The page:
I have worked closely with several of our Young Naturalists, both in the field and the Museum’s bird collections. Several of them have become proficient at catching/tagging birds (“bird banding”). Thus, given that these small owls generally respond by approaching quietly, I thought it would be fun to let them put up a couple nets, try some playback calls, and see what happens. Of course, it’s now years later but as the saying goes, you don’t know till you try.
We were joined by two new Young Naturalists and a few adults! Quite a party at 0600. Emma, Olivia and Vanessa and I put up 2 nets and began the playback – after 20 minutes, we also tried the other “normal” owls. We did not get any response from any owls. This is comforting in a way since, after many years of doing owl “surveys” and not having heard one owl, I have grown accustomed to the s-owl-nd of silence……. Not unlike those college football teams who have grown so accustomed to, and celebrate, their long losing streak. For me, the hot coffee on a cold morning with the donuts and great camaraderie yields priceless memories.
At 0700 we were joined by a few more folks and thus began our morning walk/count. In contrast to what I had anticipated, it turned out to be a fairly quiet morning with few birds overall. We did, however, encounter two mixed species flocks and those two alone boosted our numbers to “near-normal”. For the rest of the time it was a bit dull, so we’re grateful for those two flocks that kept us busy. In the second flock, Emma spotted a small songbird and asked “Could this be a Orange-crowned Warbler?”. That is a rare Christmas Count species and thus, always a great find. Fortunately, a number of us were able to find it in the flock that included many kinglets of both species! Along with a couple Pine Warblers – it could not have been a more challenging situation. But indeed, Emma was correct and there we enjoyed some good views of what would be our “best” bird of the morning. Last year, one of our other Young Naturalists, Olivia, had found this species. These two are the only two I’ve ever seen on the Raleigh Christmas bird count in all my years participating.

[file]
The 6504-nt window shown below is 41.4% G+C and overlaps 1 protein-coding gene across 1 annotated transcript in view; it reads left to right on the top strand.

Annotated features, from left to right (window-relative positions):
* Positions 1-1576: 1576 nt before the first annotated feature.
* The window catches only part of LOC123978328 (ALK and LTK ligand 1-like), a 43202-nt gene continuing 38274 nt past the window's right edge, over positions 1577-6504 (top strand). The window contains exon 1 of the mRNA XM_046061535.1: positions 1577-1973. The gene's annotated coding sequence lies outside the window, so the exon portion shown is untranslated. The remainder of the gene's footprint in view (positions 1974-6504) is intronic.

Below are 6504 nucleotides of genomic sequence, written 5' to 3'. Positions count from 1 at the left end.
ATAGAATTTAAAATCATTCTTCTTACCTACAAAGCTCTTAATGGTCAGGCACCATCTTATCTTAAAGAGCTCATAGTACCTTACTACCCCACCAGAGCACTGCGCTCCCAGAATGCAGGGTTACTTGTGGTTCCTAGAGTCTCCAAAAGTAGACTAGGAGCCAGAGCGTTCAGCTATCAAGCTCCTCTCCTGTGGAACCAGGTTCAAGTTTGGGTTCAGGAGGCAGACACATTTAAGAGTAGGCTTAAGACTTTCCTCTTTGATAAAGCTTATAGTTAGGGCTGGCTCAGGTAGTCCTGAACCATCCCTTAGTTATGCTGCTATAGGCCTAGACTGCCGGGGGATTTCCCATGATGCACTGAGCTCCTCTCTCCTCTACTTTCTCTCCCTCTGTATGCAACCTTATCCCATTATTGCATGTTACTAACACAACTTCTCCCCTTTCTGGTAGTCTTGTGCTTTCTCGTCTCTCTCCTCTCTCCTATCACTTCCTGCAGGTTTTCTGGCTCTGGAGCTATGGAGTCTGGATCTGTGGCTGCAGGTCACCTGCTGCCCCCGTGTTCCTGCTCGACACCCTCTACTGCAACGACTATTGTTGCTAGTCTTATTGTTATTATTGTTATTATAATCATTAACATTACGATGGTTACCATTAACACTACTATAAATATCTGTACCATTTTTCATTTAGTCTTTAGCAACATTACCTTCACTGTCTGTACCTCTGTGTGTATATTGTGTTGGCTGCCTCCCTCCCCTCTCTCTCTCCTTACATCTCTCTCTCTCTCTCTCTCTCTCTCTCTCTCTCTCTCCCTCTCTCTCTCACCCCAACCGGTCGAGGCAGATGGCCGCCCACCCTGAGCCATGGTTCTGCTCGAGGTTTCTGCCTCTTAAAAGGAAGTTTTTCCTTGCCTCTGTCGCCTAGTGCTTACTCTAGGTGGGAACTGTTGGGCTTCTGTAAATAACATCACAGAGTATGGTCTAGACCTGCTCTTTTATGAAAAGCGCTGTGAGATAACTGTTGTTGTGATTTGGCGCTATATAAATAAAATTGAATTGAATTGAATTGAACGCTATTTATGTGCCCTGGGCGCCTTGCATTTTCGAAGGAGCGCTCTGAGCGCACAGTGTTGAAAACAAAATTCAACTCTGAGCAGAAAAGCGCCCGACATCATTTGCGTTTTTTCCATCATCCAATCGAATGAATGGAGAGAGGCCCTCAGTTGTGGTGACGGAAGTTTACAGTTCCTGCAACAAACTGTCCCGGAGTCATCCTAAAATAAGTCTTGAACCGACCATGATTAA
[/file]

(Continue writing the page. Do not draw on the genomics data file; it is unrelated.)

Although it was a bit slow for birds, we saw just enough and as always, enjoyed the company of each other. It’s a great way to get our new Young Naturalists introduced to the idea of a survey and, have time to go over the finer points of bird identification and natural history. We had 7 Young Nat’s (that I’m remembering, ha ha). We were delighted that one fellow from John Connor’s Neighborhood Ecology Corp program also joined us – a program that John conducts at the Wetland Center for residents in the southeast Raleigh area. I had help from a few adults, which I really appreciate, especially when we hit those mixed species flocks and birds are all around us. For the past few years I have integrated a “work break” midway through the morning, which includes a different hot choc-concoction that I invent each year. This year, due to the damp cold, we stopped a little earlier than “midway” and broke out the hot chocolate, cookies, brownies, etc.
As we enjoyed our snack break, one of our adult participants, Robert, spotted a Red-shouldered Hawk in large tree but in the open and just back from where we had come. The hawk was having a break of its own, munching away on something whose identity we could not ascertain. Another highlight included one of the more gorgeous Yellow-bellied Sapsuckers I’ve ever seen. And I’ve seen a lot as I co-led a 3-year study of this species up in our higher mountains. This male had such intense colors – everyone commented on it. I was unable to get a photo – instead, I’ve included another lovely example from up along the Parkway. Note that the bird in the photo is fairly white underneath whereas our Xmas Count bird was very very yellow – more yellow than I’d ever seen.
Par for the course, White-throated Sparrow topped the list of most abundant on our walk. Although I am not a fan of the non-native privets in our area and all over Walnut Creek, I applaud the resilience of those lovely little sparrows. They seem to inhabit a bit of every woodsie habitat. Another common denizen of this area is the Red-bellied Woodpecker, and it’s one I can still hear from a fair distance, for which I am grateful. This year, we counted a few extra White-breasted Nuthatches, than in years past. It’s hard to explain any year to year variation but that is why we conduct this survey every year. Over time, scientists of various types can analyze these data, and discover patterns and sometimes come up with explanations. It’s a great way to contribute to the bigger picture.